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Pentagon and USAID watchdogs launch reviews of US pier and humanitarian aid flow into Gaza

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(WASHINGTON) — Inspectors General at the Pentagon and the U.S. Agency for International Development (USAID) have launched reviews of the mission to deliver humanitarian aid into Gaza via the U.S. military’s temporary pier system, which has faced operational challenges since it opened in mid-May.

“The Inspectors General from the Department of Defense (DOD) and the U.S. Agency for International Development (USAID) have launched coordinated, independent oversight projects related to their agencies’ respective roles in the ongoing delivery and distribution of U.S. humanitarian assistance to Gaza through the maritime corridor,” read a statement issued jointly by the offices of both Inspectors General.

“The [DOD] and USAID Offices of Inspector General (OIG) oversight initiatives are part of a collaborative effort to review key aspects of DoD’s and USAID’s shared humanitarian mission in providing U.S. assistance to Gaza.,” the statement continued.

Mollie Halpern, a spokesperson for the Department of Defense’s Inspector General, told ABC News that the independent watchdog at the Pentagon made the move due to “significant public interest in this topic.”

“We have agreed to do it independently but collaborative based on our oversight since a DOD program is involved in a shared mission with USAID in delivering and transporting the humanitarian aid into Gaza,” she added.

A USAID Inspector General spokesperson confirmed to ABC News that their review was also self-initiated by their office.

The Pentagon’s inspector general will review how the Joint Logistics Over the Shore System (JLOTS) has been used to support the humanitarian aid effort and “also examine the impact that the availability and unavailability of the JLOTS capability has on offloading from ships to move aid to shore,” Halpern told ABC News.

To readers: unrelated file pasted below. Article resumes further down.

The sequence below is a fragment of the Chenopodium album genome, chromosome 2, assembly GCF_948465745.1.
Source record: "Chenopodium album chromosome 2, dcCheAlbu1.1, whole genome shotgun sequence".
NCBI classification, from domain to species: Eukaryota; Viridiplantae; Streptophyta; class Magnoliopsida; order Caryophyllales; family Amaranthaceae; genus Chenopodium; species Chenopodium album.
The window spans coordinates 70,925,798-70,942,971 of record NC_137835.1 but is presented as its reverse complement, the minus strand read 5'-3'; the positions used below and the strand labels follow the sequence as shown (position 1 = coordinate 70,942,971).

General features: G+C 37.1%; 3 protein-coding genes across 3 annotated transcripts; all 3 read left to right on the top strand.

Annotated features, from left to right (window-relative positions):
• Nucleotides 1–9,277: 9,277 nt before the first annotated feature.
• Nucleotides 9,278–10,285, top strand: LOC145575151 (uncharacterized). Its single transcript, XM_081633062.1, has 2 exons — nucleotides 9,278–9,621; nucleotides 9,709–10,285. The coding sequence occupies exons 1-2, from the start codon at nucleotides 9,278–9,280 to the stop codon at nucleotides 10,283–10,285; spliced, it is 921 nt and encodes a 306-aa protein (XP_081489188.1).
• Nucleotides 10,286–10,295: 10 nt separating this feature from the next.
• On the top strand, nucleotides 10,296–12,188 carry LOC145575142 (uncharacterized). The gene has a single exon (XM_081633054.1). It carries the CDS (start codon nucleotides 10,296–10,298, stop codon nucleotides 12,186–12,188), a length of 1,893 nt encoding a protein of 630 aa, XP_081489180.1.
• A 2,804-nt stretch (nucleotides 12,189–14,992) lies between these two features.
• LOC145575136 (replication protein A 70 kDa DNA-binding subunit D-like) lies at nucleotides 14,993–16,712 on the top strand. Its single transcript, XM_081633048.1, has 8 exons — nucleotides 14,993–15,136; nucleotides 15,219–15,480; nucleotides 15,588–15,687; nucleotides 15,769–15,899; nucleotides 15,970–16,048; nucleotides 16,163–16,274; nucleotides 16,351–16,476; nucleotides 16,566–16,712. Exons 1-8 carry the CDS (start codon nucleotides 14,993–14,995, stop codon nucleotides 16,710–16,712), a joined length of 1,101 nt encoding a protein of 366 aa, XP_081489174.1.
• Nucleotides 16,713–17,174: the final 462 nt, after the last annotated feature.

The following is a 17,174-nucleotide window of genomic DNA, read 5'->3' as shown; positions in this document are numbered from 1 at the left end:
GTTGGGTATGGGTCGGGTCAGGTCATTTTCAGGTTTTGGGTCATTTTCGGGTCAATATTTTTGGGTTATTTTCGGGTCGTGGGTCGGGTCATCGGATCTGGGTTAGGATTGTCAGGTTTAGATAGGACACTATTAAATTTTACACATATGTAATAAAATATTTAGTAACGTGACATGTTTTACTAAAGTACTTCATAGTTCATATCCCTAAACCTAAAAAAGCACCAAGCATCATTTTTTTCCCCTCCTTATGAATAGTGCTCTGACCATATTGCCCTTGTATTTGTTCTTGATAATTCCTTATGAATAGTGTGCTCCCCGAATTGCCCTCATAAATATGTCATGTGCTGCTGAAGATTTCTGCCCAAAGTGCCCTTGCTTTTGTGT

“This particular review will not focus on the JLOT capabilities construction, its capabilities as it relates to weather, or training,” she added.

The USAID Inspector General “will assess USAID’s plans and controls over the distribution of humanitarian assistance through the maritime corridor, including aid that has reached the beach in Gaza. In particular, USAID OIG will assess the handover of aid from the DOD-controlled maritime pier to the United Nations World Food Programme (WFP), USAID’s lead implementing partner for distribution of aid in Gaza,” according to the statement issued jointly by both watchdogs.

The JLOTS pier has experienced operational challenges as the rough waters of the Mediterranean Sea have forced it to cease operations twice, the first time after a storm broke off sections of the pier and the second time after the pier was moved ahead of a forecast of rough waters.

As of Thursday, the pier has been operational 21 of the 42 days since it was first anchored to the beach in Gaza, according to information provided to ABC News by U.S. Army Central Command. The Pentagon estimates that the pier’s operations will cost $230 million through its authorized end date of July 31, though U.S. officials now say it could be extended beyond that date.

As many as 6,200 metric tons (equal to 13.6 million pounds) of aid has been delivered to a staging area on the beach where it was to be loaded onto WFP trucks for distribution into Gaza, but the United Nations agency has not picked up any aid from there since June 9 when it suspended the delivery of humanitarian aid into Gaza from the pier and other points of entry into Gaza.

That followed the Israeli military’s rescue operation of four Israeli hostages held by Hamas, which included the use of the beach next to the JLOTS temporary pier so that Israeli helicopters could ferry the hostages back to Israel. The U.S. military stressed that it was not involved in the raid and that the pier was strictly being used for a humanitarian mission.

The pier’s limited operations have also drawn criticism from Republican critics on Capitol Hill.

On Wednesday, Rep. Mike Rogers, the House Armed Services Committee chairman, called on the Biden administration to halt the pier’s operations, calling it “a gross waste of taxpayer dollars.”

“I urge the administration to immediately cease this failed operation before further catastrophe occurs and consider alternative means of land and air-based humanitarian aid delivery,” Rogers wrote in a letter to National Security Advisor Jake Sullivan, Secretary of State Antony Blinken, and Defense Secretary Lloyd Austin.

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